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The Vikings in Scotland

From the first raid on Lindisfarne in Northumbria in 793, it was clear to all in the British Isles that life would never be the same again. In 795, the Annals of Ulster record the "devastation of Iona of Columcille, and of Inismurray and of Inisboffin", and the arrival of the Viking raiders in Scotland. Within a few years, summer bases had been established in Shetland, Orkney, and in the Hebrides, and it wasn't long before these became year-round settlements.

The whole of the northern and western coasts of Scotland fell under the influence of the Norse rulers, nominally from Norway, but with the Earls of Orkney and the King of Mann becoming the de facto rulers of this huge seaboard, and controlling the trading routes from Scandinavia to Ireland.

Perhaps the greatest period in the Norse rule is that between 1000 and 1066, when Sigurd the Stout of Orkney had such confidence in his power that he sailed south to make himself King of Ireland. Unfortunately, he met the forces of Brian Boru and the King of Mann at the Battle of Clontarf in 1014, and fell with his famous raven banner wrapped around himself. The earldom fell into a period of squabbling between his heirs, and at once point was split three ways, but eventually his youngest son Thorfinn re-united the parts, and became sole ruler.

His influence on the whole of Scotland appears to have been considerable, including as it does the reign of Macbeth as King of Scots, and indeed Thorfinn's assistance seems to have been instrumental in placing Macbeth on the throne. So secure was Thorfinn's hold on his earldom that he left it for a year to go on a pilgrimage to Rome, helpfully transporting Macbeth on the same route.

However, the power of the Scandinavian kingdoms was turned inwards in a series of civil wars, and the western settlements were effectively left to themselves for a time, with an inevitable decline in their influence and wealth.

With Thorfinn's death in 1065, the stage was set for Orkney to continue to play a prominent role in the west, but within a year Harald Hardrada of Norway lay dead at Stamford Bridge near York, and Thorfinn's heirs Paul and Erlend escaped the defeat only with heavy losses. The last real attempt at conquest by the Vikings had failed, and the arrival of the Normans eventually also filtered through into Scotland where King Malcolm Canmore and his line consolidated their hold on the throne and slowly brought their outlying areas back under central control.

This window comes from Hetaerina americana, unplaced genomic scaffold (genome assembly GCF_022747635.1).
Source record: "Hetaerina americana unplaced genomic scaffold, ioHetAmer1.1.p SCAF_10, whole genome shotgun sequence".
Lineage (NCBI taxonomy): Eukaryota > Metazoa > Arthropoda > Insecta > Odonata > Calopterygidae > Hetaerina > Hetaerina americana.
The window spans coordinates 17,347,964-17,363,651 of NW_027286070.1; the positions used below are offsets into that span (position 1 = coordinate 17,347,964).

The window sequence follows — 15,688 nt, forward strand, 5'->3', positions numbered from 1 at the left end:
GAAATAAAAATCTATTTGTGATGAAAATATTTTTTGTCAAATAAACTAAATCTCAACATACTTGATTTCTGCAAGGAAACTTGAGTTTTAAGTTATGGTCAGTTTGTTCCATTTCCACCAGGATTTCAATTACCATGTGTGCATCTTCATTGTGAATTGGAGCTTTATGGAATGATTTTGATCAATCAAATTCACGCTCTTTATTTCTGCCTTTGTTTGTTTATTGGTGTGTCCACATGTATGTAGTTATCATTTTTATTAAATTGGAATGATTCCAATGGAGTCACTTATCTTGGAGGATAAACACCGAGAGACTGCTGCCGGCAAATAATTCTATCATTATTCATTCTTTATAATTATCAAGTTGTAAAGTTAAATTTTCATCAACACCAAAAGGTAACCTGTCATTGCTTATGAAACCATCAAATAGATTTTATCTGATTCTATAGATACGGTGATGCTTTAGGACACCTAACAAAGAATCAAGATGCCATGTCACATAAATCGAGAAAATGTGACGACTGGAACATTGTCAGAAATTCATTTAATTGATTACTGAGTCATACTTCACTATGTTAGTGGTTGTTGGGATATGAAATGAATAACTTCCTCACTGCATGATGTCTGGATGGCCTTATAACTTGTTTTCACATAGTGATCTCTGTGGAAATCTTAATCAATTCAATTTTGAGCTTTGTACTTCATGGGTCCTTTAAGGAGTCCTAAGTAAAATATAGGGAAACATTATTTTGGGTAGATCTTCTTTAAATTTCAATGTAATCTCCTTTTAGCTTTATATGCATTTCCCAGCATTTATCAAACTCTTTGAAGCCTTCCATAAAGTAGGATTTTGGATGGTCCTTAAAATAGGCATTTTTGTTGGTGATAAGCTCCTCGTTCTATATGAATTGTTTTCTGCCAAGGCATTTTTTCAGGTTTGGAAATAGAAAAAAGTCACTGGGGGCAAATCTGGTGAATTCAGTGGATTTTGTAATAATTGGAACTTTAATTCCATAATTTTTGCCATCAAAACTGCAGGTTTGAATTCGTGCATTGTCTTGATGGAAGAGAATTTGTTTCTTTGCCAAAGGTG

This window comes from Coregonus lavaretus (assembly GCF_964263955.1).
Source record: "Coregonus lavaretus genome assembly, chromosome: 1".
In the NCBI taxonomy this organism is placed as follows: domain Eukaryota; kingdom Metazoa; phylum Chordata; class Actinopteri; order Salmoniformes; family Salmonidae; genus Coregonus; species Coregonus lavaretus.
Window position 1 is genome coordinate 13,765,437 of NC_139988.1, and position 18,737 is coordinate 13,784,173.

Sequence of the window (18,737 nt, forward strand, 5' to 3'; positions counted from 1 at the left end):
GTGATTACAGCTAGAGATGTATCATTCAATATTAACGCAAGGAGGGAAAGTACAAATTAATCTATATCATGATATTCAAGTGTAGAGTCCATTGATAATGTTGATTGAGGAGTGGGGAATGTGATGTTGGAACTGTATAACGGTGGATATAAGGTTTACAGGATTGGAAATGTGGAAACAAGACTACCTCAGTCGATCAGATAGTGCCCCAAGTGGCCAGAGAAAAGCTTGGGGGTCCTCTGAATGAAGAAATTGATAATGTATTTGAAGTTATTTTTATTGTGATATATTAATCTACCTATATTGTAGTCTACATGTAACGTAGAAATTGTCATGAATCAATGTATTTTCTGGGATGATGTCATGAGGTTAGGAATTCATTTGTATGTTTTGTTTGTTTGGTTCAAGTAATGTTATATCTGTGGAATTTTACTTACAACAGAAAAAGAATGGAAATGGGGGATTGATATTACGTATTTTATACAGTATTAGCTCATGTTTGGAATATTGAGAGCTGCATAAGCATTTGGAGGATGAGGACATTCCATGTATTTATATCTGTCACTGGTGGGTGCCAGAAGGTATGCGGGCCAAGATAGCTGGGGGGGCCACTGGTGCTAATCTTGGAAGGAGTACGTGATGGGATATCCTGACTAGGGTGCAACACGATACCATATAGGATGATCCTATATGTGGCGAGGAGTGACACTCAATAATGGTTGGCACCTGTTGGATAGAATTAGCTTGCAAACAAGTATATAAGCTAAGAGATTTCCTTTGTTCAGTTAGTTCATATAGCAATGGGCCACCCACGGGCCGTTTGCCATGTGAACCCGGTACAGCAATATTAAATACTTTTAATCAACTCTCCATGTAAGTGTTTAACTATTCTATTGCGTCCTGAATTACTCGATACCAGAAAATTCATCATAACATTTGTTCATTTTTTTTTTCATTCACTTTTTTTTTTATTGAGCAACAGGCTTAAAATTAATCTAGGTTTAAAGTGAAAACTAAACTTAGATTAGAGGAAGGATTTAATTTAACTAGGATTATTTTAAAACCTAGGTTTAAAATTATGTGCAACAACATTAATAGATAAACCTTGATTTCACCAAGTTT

The Vikings in Central Scotland

Although the core areas of Viking settlement were in the far north and west, there was also limited settlement in Galloway by Norse-Irish incomers, and further south, Norse settlements had been established in Cumbria during the C9th. Despite this, it is normally considered that the central belt of Scotland remained firmly in the hands of the King of Scots.

However, some evidence exists that there were some settlements which at least started on Norse foundations, either from Cumbria or as incomers invited to settle the area, as place name evidence shows some settlements in Lanarkshire which are of Norse origin. Additionally, a particular type of grave marker known as a hogsback tomb is found throughout Northumbria and Cumbria, and then also in Orkney and Shetland, but only in very limited numbers elsewhere. One of these tombs is in Dalserf - how did it get there, who was it in memory of, and what was his role in the community? We will never know, but clearly there was someone with a Norse background and enough social standing to merit an expensive and specialised grave marker.

During the period from the C9th to the C11th, Scotland's borders were constantly shifting, not just in the area which now forms the border with England, but also within what is now Scotland - Galloway was effectively independent for much of this time, the Isles were rarely controllable by any King of Scots, the far north was under Norse rule (including Caithness and Sutherland, although nominally as vassals of the King), while Scotland also extended as far south as the rivers Ribble and Tees at one point. Were the borders lawless at times? Almost certainly...


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